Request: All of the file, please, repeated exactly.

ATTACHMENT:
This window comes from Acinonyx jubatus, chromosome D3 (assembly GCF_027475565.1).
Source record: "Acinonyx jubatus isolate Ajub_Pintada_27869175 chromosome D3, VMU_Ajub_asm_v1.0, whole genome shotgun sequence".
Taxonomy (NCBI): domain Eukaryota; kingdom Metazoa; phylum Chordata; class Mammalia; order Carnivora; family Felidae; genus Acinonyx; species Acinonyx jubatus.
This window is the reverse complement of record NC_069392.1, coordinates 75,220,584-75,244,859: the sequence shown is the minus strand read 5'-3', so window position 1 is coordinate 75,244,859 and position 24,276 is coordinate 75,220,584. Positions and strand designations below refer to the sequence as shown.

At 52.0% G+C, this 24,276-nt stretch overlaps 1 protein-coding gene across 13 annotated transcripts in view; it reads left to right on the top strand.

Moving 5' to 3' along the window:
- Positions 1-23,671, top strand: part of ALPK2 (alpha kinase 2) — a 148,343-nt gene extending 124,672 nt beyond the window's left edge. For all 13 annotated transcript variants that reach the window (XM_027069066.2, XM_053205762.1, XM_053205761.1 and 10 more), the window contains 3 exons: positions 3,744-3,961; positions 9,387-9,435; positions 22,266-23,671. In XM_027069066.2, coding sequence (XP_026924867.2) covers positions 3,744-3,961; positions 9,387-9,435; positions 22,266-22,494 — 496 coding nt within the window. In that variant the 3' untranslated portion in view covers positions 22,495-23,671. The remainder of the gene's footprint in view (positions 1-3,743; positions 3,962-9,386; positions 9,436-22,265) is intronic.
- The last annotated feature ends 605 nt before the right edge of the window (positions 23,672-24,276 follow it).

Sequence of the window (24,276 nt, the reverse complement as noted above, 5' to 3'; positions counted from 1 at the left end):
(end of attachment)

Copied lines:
This window comes from Acinonyx jubatus, chromosome D3 (assembly GCF_027475565.1).
Source record: "Acinonyx jubatus isolate Ajub_Pintada_27869175 chromosome D3, VMU_Ajub_asm_v1.0, whole genome shotgun sequence".
Taxonomy (NCBI): domain Eukaryota; kingdom Metazoa; phylum Chordata; class Mammalia; order Carnivora; family Felidae; genus Acinonyx; species Acinonyx jubatus.
This window is the reverse complement of record NC_069392.1, coordinates 75,220,584-75,244,859: the sequence shown is the minus strand read 5'-3', so window position 1 is coordinate 75,244,859 and position 24,276 is coordinate 75,220,584. Positions and strand designations below refer to the sequence as shown.

At 52.0% G+C, this 24,276-nt stretch overlaps 1 protein-coding gene across 13 annotated transcripts in view; it reads left to right on the top strand.

Moving 5' to 3' along the window:
- Positions 1-23,671, top strand: part of ALPK2 (alpha kinase 2) — a 148,343-nt gene extending 124,672 nt beyond the window's left edge. For all 13 annotated transcript variants that reach the window (XM_027069066.2, XM_053205762.1, XM_053205761.1 and 10 more), the window contains 3 exons: positions 3,744-3,961; positions 9,387-9,435; positions 22,266-23,671. In XM_027069066.2, coding sequence (XP_026924867.2) covers positions 3,744-3,961; positions 9,387-9,435; positions 22,266-22,494 — 496 coding nt within the window. In that variant the 3' untranslated portion in view covers positions 22,495-23,671. The remainder of the gene's footprint in view (positions 1-3,743; positions 3,962-9,386; positions 9,436-22,265) is intronic.
- The last annotated feature ends 605 nt before the right edge of the window (positions 23,672-24,276 follow it).

Sequence of the window (24,276 nt, the reverse complement as noted above, 5' to 3'; positions counted from 1 at the left end):